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Early Childhood Development and Children of Immigrant Families

  • Author / Creator
    Toosi, Ameneh
  • Mounting evidence indicates that early childhood experiences have lifetime consequences for adult functioning and therefore the wellbeing of societies. Early childhood life is also considered the most effective and cost-efficient time for preventing inequalities in human life. Despite the large numbers of international migrants and their children worldwide, as well as the growing interest in understanding and supporting optimal child development, there is little understanding about the early development of children in international migrant families and the factors that influence their development. The majority of research on children in international migrant families focused on risk behaviours in adolescence and outcomes related to the neonatal period with substantially less focus on early childhood development. As such, we do not understand if development of children in international migrant families is different and, if so, in what ways it differs from children from native-born families or factors that influence their development. Knowledge of international migrant children’s patterns of development and factors that influence their early life is necessary to inform policies and practices in order to ensure that this group of children has appropriate services and opportunities to support their early development and future opportunities. The aim of this thesis was two-fold. The first aim was to compare indices of early childhood development across key developmental domains (fine and gross motor, communication, problem solving, personal-social, social-emotional and behavioural problems and competencies) between children at two years of age who were born to foreign-born parents and their counterparts who were born to Canadian-born parents. The second aim of this thesis was to identify and compare factors associated with communication and social-emotional behavioural problems and competencies of early childhood development at two years of age for children who were born to foreign-born parents and their counterparts who were born to Canadian-born parents. Methods: This study used data from a prospective longitudinal pregnancy cohort study, the All Our Babies (AOB) study (n=3223; 2008-2011) in Alberta, to answer the research questions. We classified the eligible mother-child dyads who participated in the two year follow-up (n=1581) into two groups based on the parents’ country of birth: 1) children who were born to Canadian-born parents (n=1129, 73%) and 2) children who were born to families with at least one foreign-born parent (at least one of the parents had to have been born outside of Canada) (n=452, 27%). Analysis: The demographics of the children and their parents were described as frequencies and precentages for categorical variables and means (SD) for continuous variables. Bivariate analysis was used to assess differences in developmental score means and categories using independent sample T-tests and Chi Square tests, respectively, between children two years of age who were born to foreign-born parents and those born to Canadian-born parents. Unadjusted odds ratios were generated for each independent variable and outcome. Multivariable logistic regression analysis was performed to examine risk and protective factors of child development in each group. Results and conclusion: Children with foreign-born parents were more likely to need further assessment in communication (17%) with compared to those with Canadian-born parents (12.4%). They were also more likely to be at risk for social-emotional and behavioural problems (20.9%) and delay in social-emotional and behavioural competencies (18.9%) with compared to those with Canadian-born parents (12.6% and 11.1% respectively). Our findings suggest that the quality of stimulating activities in families with foreign-born parents differs from that of families with Canadian-born parents, which can influence the communication and emotional-social development of these children. Foreign-born parents may benefit from parenting supports to improve the quality of parenting practices. History of mental health issues was a universal risk factor for social-emotional delays in both groups. Addressing maternal mental health as a modifiable risk factor is warranted.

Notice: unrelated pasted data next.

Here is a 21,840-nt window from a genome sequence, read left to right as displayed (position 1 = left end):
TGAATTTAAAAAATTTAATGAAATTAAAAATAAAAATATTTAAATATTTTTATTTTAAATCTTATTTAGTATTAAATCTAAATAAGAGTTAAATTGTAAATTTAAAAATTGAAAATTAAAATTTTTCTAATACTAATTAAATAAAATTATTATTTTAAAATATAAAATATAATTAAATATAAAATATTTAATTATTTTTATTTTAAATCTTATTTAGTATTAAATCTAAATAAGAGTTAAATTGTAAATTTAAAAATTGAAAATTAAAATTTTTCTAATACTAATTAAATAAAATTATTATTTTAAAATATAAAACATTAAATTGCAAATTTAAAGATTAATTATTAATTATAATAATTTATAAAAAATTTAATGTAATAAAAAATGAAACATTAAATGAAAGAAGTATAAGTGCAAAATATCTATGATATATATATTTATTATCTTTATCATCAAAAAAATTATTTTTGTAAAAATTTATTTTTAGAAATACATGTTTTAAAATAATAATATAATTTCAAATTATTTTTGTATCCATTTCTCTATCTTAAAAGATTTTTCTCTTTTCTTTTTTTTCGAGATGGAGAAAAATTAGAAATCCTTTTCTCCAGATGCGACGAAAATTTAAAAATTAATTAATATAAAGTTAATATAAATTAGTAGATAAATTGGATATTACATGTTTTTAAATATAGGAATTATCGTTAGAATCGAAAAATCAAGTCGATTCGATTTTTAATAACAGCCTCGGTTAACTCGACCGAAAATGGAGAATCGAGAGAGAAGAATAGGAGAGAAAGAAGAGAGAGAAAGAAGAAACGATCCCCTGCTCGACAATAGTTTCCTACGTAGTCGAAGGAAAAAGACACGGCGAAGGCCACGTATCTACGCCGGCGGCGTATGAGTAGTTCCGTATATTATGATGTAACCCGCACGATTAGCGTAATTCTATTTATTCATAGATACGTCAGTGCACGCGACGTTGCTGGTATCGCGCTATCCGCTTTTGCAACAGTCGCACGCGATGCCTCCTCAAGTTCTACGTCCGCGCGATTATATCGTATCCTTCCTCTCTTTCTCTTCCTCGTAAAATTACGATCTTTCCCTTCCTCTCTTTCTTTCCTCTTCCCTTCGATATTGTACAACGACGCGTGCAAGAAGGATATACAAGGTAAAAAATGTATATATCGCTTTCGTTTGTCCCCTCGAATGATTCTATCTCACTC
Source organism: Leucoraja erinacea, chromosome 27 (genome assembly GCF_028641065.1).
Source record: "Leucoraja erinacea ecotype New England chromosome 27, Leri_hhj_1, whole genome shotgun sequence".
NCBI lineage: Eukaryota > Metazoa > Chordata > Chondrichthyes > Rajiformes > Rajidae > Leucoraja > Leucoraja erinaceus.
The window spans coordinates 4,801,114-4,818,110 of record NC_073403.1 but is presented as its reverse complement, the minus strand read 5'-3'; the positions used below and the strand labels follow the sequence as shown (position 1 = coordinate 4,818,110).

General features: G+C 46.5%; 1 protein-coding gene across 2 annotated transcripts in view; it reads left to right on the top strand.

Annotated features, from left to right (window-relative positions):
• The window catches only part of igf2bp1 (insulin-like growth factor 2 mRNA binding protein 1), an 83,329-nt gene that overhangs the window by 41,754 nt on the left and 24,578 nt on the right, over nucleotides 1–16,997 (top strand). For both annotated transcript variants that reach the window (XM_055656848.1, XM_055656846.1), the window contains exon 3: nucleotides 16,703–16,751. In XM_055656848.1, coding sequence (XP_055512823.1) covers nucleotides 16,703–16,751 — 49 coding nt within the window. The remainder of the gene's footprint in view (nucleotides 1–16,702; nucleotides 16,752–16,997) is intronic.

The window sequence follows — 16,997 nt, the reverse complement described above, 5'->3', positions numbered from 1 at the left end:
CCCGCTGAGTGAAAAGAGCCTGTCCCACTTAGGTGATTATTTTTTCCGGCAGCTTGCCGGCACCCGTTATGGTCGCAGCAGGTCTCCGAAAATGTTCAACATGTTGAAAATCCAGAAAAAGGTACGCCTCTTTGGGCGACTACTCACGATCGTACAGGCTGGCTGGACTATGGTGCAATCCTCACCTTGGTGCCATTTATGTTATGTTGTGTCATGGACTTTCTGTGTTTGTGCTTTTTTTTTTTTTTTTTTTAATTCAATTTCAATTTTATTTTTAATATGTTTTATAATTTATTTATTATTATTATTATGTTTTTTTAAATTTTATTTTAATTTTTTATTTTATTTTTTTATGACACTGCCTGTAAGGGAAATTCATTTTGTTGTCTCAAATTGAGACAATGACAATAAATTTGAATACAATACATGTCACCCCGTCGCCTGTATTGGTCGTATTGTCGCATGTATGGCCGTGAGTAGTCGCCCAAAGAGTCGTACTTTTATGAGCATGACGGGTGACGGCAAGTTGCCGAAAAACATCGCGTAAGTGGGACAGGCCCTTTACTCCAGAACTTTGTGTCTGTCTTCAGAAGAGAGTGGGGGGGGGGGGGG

• Subjects / Keywords
  • Graduation date
    2017-06:Spring 2017
  • Type of Item
    Thesis
  • Degree
    Doctor of Philosophy
  • DOI
    https://doi.org/10.7939/R3GT5FT3Z
  • License
    This thesis is made available by the University of Alberta Libraries with permission of the copyright owner solely for non-commercial purposes. This thesis, or any portion thereof, may not otherwise be copied or reproduced without the written consent of the copyright owner, except to the extent permitted by Canadian copyright law.
  • Language
    English
  • Institution
    University of Alberta
  • Degree level
    Doctoral
  • Department
    • Faculty of Nursing
  • Supervisor / co-supervisor and their department(s)
    • Richter, Solina (Nursing)
    • Kingston, Dawn (Nursing, University of Calgary)
  • Examining committee members and their departments
    • Bowen, Angela (Nursing, University of Saskatchawn)
    • Richter, Solina (Nursing)
    • Kingston, Dawn (Nursing, University of Calgary)
    • Norris, Colleen (Nursing)
    • Paul, Pauline (Nursing)
    • McDonald, Sheila (Paediatric, University of Calgary)